Aew Yorker Marlena Fontes was employed as a labor organizer and newly pregnant with her first child when a conversation with a co-worker about the climate crisis stirred something in her that would change her life.
It was 2018 and the Intergovernmental Panel on Climate Change had recently released a report warning that world leaders only have until 2030 to make the kind of dramatic emissions cuts that would prevent mass damage around the world.
“I always thought we had more time,” she said. “Hearing an actual number on how much time we had was horrifying.”
Fontes, 35, said she found the report scary and overwhelming. But hearing her co-worker talk about the scale of the crisis at a time when Fontes was about to give birth to a child opened her heart to the seriousness of what was unfolding: to ignoring climate crisis was not an option.
The realization spurred Fontes into action. She used her maternity leave to co-found Climate Families NYC along with about six other mothers who wanted to make a difference. Their goal was to help families find a space where they can take action instead of just watching climate disasters unfold, from rallies to meeting in 2019 with Larry Fink, the CEO of investment management firm BlackRock, hoping to to pressure the company’s financing of dirty fuel.
Since launching Climate Families NYC, Fontes has helped the group grow to 1,200 members. once a month, they gather in Brooklyn’s Prospect Park with paint and banners to catch up and recruit new members. Fontes’ four-year-old son and 18-month-old daughter often join in.
“That’s one goal I have through Climate Families — to not only have an impact on climate change, but also to have my children grow up with a sense of agency and power,” she said.
They brought together 400 people – from babies and toddlers to parents and grandparents – at the March to End Fossil Fuels in Manhattan on September 17, which drew an estimated 75,000 protesters.
Fontes attended actions with her brother and her son, who had been there since he was three months old. The contingent moved with wagons and scooters in tow. Their theme was dinosaurs, a nod to the ancient composition of fossil fuels and to the idea that humans could be next to die out. Children sang into megaphones. Her son knew all the words. She smiled. “It was cool to create a space that was family friendly.”
Now Fontes takes her climate advocacy to the next level as the organizing director for the Climate Organizing Hub, which was formed in 2022 and aims to completely shut down the fossil fuel industry through partnerships with community groups. Victory looks like this, she said: “End fossil fuels domestically and [being] part of a movement that is eliminating them worldwide.”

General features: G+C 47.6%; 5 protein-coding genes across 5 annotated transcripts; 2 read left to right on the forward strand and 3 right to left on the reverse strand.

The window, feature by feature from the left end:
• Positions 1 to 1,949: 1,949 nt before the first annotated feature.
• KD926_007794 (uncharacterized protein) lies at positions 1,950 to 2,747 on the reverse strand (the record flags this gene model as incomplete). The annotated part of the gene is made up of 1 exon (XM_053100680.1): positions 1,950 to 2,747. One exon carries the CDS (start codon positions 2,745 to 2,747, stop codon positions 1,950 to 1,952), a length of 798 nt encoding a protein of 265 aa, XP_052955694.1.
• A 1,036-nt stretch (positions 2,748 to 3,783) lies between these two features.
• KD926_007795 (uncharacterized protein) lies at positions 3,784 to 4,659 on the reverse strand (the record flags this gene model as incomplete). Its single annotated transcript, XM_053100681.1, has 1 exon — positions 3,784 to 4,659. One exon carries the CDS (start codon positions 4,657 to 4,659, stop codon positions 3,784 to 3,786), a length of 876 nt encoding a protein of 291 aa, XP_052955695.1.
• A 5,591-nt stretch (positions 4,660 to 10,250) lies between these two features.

This is a monumental task. almost 80% of US energy consumption came from fossil fuels in 2022. Despite scientists urging leaders to cut emissions to avoid catastrophic climate scenarios, the US government approved extensive fossil fuel development this year, including the Willow project in Alaska and the Mountain Valley pipeline in Appalachia.
Even the annual COP climate conference in Dubai, where world leaders gathered this month to discuss the future of climate policy, was hosted this year by the chief executive of the Abu Dhabi National Oil Company, Sultan Al Jaber – an appointment that has been widely criticized. .
But Fontes is undaunted. “My intention is to win,” she said. “I wouldn’t do it if I didn’t have hope.”
Fonts are only the youngest in her family to tackle issues of injustice and oppression and to confront authority. One of her grandmothers helped found the National Organization for Women. The other grew up under the Portuguese dictatorship, where she rebelled against abusive bosses and working conditions and helped organize the janitors’ union. Fontes’ mother is a psychologist, author and expert witness on child and domestic partner abuse.
“We really come from a generation of people who fight against oppression,” said Marlena’s 27-year-old brother, Gabriel Fontes.
Marlena said the family lived along a dirt road in western Massachusetts, about 30 minutes from Amherst. It was a rural community where their water came from a well. “It was a beautiful setting,” she said. “It gave me a lot of love for the natural world.”
After graduating and interning at the National Domestic Workers Alliance alongside one of the labor movement’s most beloved figures, Ai-jen Poo, Fontes joined the airport workers union 32BJ SEIU. There she met Monica Cruz, a fellow organizer who became a lifelong friend.
Fontes spent four years in this role, helping to raise the minimum wage for airport workers and bring thousands into the union.
She eventually left for a job at the New York State Nurses Association, staying there for seven years, fighting for essential protections during one of the darkest times for healthcare workers: the Covid-19 pandemic.
She is in the early stages of her new role at the Climate Organizing Hub. This is her first job organizing on a national level – and her first time focusing full-time on the climate crisis. “This window is closing so quickly to be able to do something,” she said. “I owe it to my children to tell them that I am doing absolutely everything I can to make sure they have a livable planet and a livable future.”
This story was produced by the Fuller projecta global newsroom dedicated to groundbreaking reporting that catalyzes positive change for women